The Bishop’s Blog – West Africa Mission Day 7

The “divine encounter” continues! Just hours after landing in Liberia this afternoon (flight was blessed—I’ll share more about it later) I found myself at a worship service at Army of the Living God Ministries/Overcomers; 17th day of a 21 day revival. Pastor Anthony Wennie (Pastor at Overcomers and the OHM Liberia President) was the speaker. He ministered for maybe 20 minutes and then had an altar call for those who have been bound by…wait for it…unforgiveness! (Remember the walls that were torn down at Faith To Face Ministries last Sunday: Fear and Unforgiveness!) As you can see from the picture below, the altar was filled! Perhaps even more surprising than the altar being filled was what happened as Pastor Wennie began to pray. People began dropping like flies under the power of the God and then powerful manifestations and demonstrations of deliverance ensued. It was really tremendous to see (you have to take my word for it because when I tried to video tape I found the batteries in my camera were dead!). After an hour of deliverance ministry, Pastor Wennie encouraged those who were in need of healing to lay hands on themselves and receive it! Another wave of dropping under the power ensued! The kewlest thing, though, was witnessing a dozen or more young people (all young ladies) respond to the invitation to receive salvation. Oh, you talk about rejoicing! We danced a few sets after that (and some of it I did get on tape using my phone). The celebration continued into the time of giving and at one point I thought I might just have to stop, drop and roll myself! The praise was just that high! Guess who’s preaching the next two nights? This guy! I told Pastor Wennie that after a service like tonight’s I don’t know what God could possibly need me for! His reply was, “just let God have his way!”. Deal!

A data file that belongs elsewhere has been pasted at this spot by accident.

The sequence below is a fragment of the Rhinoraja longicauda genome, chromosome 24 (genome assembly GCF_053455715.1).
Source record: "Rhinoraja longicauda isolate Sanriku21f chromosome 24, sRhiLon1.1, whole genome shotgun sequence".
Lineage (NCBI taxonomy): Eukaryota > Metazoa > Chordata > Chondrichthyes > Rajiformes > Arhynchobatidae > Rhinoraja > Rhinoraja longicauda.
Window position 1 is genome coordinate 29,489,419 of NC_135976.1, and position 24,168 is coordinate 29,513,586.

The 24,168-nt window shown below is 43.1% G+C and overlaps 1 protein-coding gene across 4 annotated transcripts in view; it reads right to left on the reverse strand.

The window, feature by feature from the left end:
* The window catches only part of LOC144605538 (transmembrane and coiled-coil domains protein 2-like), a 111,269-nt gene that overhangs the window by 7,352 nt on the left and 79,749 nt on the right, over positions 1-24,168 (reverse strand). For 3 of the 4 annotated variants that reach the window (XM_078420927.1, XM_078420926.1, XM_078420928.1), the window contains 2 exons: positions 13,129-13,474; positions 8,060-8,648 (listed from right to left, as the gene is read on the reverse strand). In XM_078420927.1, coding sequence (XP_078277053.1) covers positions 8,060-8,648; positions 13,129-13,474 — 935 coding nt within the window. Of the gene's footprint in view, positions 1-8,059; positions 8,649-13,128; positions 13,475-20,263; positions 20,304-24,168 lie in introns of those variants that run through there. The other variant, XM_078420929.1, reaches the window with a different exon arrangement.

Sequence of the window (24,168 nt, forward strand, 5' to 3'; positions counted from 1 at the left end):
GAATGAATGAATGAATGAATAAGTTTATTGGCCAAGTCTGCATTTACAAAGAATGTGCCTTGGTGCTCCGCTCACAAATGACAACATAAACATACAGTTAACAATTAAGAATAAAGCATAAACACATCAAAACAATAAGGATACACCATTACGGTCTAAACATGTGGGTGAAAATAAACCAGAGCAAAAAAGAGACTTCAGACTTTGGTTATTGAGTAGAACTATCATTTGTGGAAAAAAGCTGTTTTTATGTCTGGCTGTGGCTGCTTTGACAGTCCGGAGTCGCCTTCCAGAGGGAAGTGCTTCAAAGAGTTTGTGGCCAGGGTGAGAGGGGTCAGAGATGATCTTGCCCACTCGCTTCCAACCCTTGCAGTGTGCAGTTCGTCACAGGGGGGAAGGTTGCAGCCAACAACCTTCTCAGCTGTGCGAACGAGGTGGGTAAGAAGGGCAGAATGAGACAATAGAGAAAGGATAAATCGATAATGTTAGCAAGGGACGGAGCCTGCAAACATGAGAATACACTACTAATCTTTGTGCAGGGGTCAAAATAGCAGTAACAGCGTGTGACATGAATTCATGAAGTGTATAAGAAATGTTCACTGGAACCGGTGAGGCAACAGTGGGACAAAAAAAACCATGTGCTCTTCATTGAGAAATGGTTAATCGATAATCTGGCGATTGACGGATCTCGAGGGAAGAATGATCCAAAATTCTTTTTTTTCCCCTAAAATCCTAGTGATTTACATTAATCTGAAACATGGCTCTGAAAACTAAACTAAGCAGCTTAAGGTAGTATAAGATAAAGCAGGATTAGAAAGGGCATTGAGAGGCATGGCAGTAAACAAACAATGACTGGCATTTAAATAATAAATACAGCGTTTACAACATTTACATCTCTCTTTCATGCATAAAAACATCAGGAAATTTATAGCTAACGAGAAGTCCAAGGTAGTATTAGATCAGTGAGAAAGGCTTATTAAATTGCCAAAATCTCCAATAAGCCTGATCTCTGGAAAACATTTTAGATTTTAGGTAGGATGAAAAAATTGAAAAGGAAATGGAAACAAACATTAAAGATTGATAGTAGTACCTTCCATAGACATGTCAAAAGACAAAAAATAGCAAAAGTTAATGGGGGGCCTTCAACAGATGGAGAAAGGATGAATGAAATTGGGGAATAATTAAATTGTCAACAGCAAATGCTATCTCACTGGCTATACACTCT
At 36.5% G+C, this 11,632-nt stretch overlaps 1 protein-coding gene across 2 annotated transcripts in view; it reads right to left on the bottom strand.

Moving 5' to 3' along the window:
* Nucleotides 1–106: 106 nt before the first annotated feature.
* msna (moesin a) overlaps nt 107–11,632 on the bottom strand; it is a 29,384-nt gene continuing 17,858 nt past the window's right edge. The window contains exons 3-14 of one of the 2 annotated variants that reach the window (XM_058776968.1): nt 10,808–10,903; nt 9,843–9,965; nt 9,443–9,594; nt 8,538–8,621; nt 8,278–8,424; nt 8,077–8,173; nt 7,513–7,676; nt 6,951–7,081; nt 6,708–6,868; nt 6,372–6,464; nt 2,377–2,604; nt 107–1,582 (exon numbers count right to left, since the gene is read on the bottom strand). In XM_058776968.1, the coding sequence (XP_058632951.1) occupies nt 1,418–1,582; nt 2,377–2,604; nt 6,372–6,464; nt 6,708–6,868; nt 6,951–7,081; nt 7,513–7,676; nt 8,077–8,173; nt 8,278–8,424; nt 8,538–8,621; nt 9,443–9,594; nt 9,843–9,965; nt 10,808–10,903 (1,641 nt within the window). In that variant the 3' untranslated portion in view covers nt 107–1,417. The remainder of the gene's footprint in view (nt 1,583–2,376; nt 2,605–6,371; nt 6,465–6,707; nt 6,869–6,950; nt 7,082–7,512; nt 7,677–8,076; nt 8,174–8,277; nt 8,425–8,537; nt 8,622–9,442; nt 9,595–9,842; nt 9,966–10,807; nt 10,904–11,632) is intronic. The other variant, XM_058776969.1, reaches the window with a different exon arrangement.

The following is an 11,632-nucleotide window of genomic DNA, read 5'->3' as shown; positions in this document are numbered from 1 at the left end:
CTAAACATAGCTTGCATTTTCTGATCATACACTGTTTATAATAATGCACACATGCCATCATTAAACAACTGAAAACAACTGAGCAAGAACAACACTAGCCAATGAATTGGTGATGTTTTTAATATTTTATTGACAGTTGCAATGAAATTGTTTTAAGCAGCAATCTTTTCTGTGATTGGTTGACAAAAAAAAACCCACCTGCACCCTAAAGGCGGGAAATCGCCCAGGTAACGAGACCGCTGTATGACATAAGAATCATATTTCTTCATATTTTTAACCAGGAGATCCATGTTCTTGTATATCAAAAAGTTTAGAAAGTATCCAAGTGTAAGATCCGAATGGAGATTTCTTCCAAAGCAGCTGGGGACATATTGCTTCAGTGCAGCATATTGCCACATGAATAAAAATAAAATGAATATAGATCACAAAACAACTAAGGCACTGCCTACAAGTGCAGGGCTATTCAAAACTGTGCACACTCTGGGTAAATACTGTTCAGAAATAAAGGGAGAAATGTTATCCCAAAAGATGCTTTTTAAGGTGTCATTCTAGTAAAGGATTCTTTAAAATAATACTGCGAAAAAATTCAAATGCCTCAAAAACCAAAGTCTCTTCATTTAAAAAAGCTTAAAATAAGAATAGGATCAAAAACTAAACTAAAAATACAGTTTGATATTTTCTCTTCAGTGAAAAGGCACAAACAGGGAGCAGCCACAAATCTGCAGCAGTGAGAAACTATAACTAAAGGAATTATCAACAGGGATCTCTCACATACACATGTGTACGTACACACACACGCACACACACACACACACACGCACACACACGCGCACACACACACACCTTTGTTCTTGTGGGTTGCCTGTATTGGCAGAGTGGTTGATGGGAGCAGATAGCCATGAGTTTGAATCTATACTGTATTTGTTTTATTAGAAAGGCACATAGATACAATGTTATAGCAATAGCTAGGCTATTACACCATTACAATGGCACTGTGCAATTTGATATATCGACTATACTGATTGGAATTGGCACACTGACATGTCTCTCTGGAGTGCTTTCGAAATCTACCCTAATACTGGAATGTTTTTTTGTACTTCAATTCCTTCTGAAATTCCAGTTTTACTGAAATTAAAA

OK, let me back up to how the day started. I got up, cleaned up and was heading to the airport by 9AM. There was a bit of a mix up with communications so instead of 2 people taking me, 5 actually showed up (in two different cars at different times). In the end, it wound up being an unexpected opportunity to see just about the entire OHM Ghana leadership team one more time before departing. I made it through check in (I was praying that the bag I was checking wasn’t overweight and that my carry ons wouldn’t be an issue because I couldn’t check my briefcase nor my small but bulging suitcase because I had a laptop in each plus a projector in the suitcase—all was fine!). Made it through immigration, security and second security with no problem. After all of that, wouldn’t you know that after I passed through the final screening and was lugging my admittedly swollen carry ons down to the bus that would take us to the plane, the final agent calls me back and says she’ll have to check one of my carry ons. I didn’t want to protest too much but I wanted to keep my things with me even more than I didn’t want to protest so I told her calmly but with finality that I had equipment in the carry on in question that really needed to stay with me. She relented and I kept walking before she changed her mind!